A united Clark County School Board called for the Nevada Legislature to take action on education funding in the midst of teacher walkouts and protests nationwide.
The seven trustees said money from marijuana and room taxes — which they said voters approved specifically to raise education spending — has supplanted funding.
“We’re asking for that to change,” board president Deanna Wright said. “We’re asking for the state to provide CCSD and other school districts with additional funding, the funding many taxpayers believed they were approving.”
Trustees said they would support a special legislative session on the topic, aiming to move the money to education funding for employee pay raises. It’s not the first time calls for a special session over education funding have surfaced, and Gov. Brian Sandoval has repeatedly said the issue can be taken up in 2019, when lawmakers are next scheduled to meet.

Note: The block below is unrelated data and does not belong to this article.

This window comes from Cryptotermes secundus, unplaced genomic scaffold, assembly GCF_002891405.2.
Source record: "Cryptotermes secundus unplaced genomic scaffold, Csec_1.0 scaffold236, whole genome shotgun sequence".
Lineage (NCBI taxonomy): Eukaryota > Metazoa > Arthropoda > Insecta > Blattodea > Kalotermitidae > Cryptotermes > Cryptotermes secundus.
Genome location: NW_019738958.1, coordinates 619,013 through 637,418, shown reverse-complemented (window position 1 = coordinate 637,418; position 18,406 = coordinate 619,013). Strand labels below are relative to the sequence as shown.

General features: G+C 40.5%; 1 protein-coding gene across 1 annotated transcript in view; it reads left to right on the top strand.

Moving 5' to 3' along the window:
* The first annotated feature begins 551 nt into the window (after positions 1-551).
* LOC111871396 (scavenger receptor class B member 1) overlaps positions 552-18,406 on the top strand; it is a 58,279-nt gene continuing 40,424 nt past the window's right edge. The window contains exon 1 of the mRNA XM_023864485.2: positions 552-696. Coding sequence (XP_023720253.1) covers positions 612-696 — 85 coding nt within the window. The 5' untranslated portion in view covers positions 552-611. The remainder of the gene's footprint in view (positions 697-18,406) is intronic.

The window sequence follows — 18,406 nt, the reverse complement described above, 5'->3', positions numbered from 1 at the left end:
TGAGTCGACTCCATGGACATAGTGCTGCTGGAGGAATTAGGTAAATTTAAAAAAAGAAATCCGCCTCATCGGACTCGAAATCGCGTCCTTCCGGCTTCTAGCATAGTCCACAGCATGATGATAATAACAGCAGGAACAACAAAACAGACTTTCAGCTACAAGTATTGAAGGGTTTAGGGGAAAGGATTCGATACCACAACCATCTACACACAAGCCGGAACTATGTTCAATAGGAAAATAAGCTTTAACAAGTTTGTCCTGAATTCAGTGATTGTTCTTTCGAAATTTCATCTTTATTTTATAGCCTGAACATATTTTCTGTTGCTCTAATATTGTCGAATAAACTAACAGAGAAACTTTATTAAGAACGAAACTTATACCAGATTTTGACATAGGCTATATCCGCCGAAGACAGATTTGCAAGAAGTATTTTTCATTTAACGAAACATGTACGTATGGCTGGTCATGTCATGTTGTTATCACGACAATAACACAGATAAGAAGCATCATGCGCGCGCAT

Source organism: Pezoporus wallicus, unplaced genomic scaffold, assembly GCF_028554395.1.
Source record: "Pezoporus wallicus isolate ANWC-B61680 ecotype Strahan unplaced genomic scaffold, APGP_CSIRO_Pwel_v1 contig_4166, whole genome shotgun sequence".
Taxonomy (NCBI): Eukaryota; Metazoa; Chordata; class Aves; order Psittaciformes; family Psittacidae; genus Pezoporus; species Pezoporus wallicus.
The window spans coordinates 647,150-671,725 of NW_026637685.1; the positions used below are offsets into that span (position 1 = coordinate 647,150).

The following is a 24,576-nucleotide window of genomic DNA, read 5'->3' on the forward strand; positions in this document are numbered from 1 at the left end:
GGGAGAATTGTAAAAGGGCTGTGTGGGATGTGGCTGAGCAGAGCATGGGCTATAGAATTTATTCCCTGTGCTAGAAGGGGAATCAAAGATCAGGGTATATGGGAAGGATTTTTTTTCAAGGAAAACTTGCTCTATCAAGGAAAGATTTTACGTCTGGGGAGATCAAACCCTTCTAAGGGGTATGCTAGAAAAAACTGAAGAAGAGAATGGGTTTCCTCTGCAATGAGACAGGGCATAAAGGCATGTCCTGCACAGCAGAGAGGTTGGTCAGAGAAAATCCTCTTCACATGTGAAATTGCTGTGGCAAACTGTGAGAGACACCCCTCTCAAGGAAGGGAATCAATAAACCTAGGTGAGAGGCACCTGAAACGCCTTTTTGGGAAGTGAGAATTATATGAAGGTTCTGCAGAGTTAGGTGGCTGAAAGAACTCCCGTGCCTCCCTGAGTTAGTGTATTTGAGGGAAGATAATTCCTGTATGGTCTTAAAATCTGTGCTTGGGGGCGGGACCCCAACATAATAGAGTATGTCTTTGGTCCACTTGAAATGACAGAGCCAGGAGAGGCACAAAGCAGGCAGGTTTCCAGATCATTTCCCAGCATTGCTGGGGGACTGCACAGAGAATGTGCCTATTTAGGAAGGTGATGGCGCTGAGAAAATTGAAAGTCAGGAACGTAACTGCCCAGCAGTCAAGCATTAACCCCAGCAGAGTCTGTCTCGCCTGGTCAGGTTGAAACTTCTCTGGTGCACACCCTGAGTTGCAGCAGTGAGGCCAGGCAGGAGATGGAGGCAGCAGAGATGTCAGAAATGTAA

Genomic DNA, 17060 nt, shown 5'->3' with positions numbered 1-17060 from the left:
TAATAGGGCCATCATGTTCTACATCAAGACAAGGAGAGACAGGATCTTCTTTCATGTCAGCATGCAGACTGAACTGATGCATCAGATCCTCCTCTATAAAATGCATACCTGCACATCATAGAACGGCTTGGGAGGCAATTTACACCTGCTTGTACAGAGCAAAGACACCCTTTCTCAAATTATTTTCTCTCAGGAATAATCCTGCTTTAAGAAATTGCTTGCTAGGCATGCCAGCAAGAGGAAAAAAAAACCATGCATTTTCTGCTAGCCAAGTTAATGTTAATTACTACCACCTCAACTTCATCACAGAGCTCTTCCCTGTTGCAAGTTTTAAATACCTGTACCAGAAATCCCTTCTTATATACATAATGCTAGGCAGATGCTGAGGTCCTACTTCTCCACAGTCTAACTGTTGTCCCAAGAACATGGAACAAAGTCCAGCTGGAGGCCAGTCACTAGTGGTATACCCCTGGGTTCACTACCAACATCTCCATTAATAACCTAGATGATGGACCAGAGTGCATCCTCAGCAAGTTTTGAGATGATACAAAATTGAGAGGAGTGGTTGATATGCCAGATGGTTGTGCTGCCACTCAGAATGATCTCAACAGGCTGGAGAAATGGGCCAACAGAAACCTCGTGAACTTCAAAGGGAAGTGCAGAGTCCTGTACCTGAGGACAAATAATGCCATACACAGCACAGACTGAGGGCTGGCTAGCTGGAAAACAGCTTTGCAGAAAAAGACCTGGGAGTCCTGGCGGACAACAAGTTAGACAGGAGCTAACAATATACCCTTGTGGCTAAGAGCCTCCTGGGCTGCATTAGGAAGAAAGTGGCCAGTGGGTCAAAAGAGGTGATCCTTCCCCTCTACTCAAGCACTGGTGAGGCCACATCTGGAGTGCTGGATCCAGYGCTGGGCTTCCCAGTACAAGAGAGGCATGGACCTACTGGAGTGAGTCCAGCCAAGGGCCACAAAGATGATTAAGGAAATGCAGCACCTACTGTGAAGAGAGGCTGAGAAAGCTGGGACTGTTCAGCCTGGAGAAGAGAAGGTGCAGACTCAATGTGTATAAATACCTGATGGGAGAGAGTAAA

District officials estimate a 2 percent raise for all employees would cost $40 million.
“We need to come together — all of our unions and all of our employees and us — to have a conversation where the conversation belongs, and that’s with the state Legislature,” Trustee Carolyn Edwards said.
The call to action comes while the district is fighting an arbitrator’s decision that would have give teachers a 1 percent step increase, among other items. If the district has to honor the decision, it would further deplete the ending fund balance, said Jason Goudie, the district’s chief financial officer.
“Nevada, as a state, spends about 8 percent less in 2015 than it did in 2008, even with inflation factored in,” he said.